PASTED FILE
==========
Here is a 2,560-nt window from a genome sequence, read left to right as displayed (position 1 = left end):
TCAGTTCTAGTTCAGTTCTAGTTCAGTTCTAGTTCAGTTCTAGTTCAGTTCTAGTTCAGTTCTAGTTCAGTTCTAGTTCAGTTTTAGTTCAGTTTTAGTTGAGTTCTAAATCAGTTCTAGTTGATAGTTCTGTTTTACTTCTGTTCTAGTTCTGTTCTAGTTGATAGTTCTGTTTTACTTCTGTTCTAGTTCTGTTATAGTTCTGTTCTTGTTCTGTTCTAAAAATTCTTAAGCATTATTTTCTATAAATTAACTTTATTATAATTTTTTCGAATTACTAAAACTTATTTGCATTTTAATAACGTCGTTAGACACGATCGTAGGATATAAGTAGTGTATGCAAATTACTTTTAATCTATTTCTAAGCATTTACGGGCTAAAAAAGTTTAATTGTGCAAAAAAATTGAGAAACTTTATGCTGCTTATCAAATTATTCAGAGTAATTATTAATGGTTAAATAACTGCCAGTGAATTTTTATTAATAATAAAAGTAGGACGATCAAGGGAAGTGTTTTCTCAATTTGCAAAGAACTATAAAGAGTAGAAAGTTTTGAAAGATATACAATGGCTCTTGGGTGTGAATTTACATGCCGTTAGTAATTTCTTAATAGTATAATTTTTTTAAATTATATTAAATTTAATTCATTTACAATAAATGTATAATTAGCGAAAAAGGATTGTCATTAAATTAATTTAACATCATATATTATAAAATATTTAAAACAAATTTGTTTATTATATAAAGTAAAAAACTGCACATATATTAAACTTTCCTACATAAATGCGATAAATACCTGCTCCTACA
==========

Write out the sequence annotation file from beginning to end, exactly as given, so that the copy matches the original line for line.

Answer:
Here is a 2,560-nt window from a genome sequence, read left to right as displayed (position 1 = left end):
TCAGTTCTAGTTCAGTTCTAGTTCAGTTCTAGTTCAGTTCTAGTTCAGTTCTAGTTCAGTTCTAGTTCAGTTCTAGTTCAGTTTTAGTTCAGTTTTAGTTGAGTTCTAAATCAGTTCTAGTTGATAGTTCTGTTTTACTTCTGTTCTAGTTCTGTTCTAGTTGATAGTTCTGTTTTACTTCTGTTCTAGTTCTGTTATAGTTCTGTTCTTGTTCTGTTCTAAAAATTCTTAAGCATTATTTTCTATAAATTAACTTTATTATAATTTTTTCGAATTACTAAAACTTATTTGCATTTTAATAACGTCGTTAGACACGATCGTAGGATATAAGTAGTGTATGCAAATTACTTTTAATCTATTTCTAAGCATTTACGGGCTAAAAAAGTTTAATTGTGCAAAAAAATTGAGAAACTTTATGCTGCTTATCAAATTATTCAGAGTAATTATTAATGGTTAAATAACTGCCAGTGAATTTTTATTAATAATAAAAGTAGGACGATCAAGGGAAGTGTTTTCTCAATTTGCAAAGAACTATAAAGAGTAGAAAGTTTTGAAAGATATACAATGGCTCTTGGGTGTGAATTTACATGCCGTTAGTAATTTCTTAATAGTATAATTTTTTTAAATTATATTAAATTTAATTCATTTACAATAAATGTATAATTAGCGAAAAAGGATTGTCATTAAATTAATTTAACATCATATATTATAAAATATTTAAAACAAATTTGTTTATTATATAAAGTAAAAAACTGCACATATATTAAACTTTCCTACATAAATGCGATAAATACCTGCTCCTACA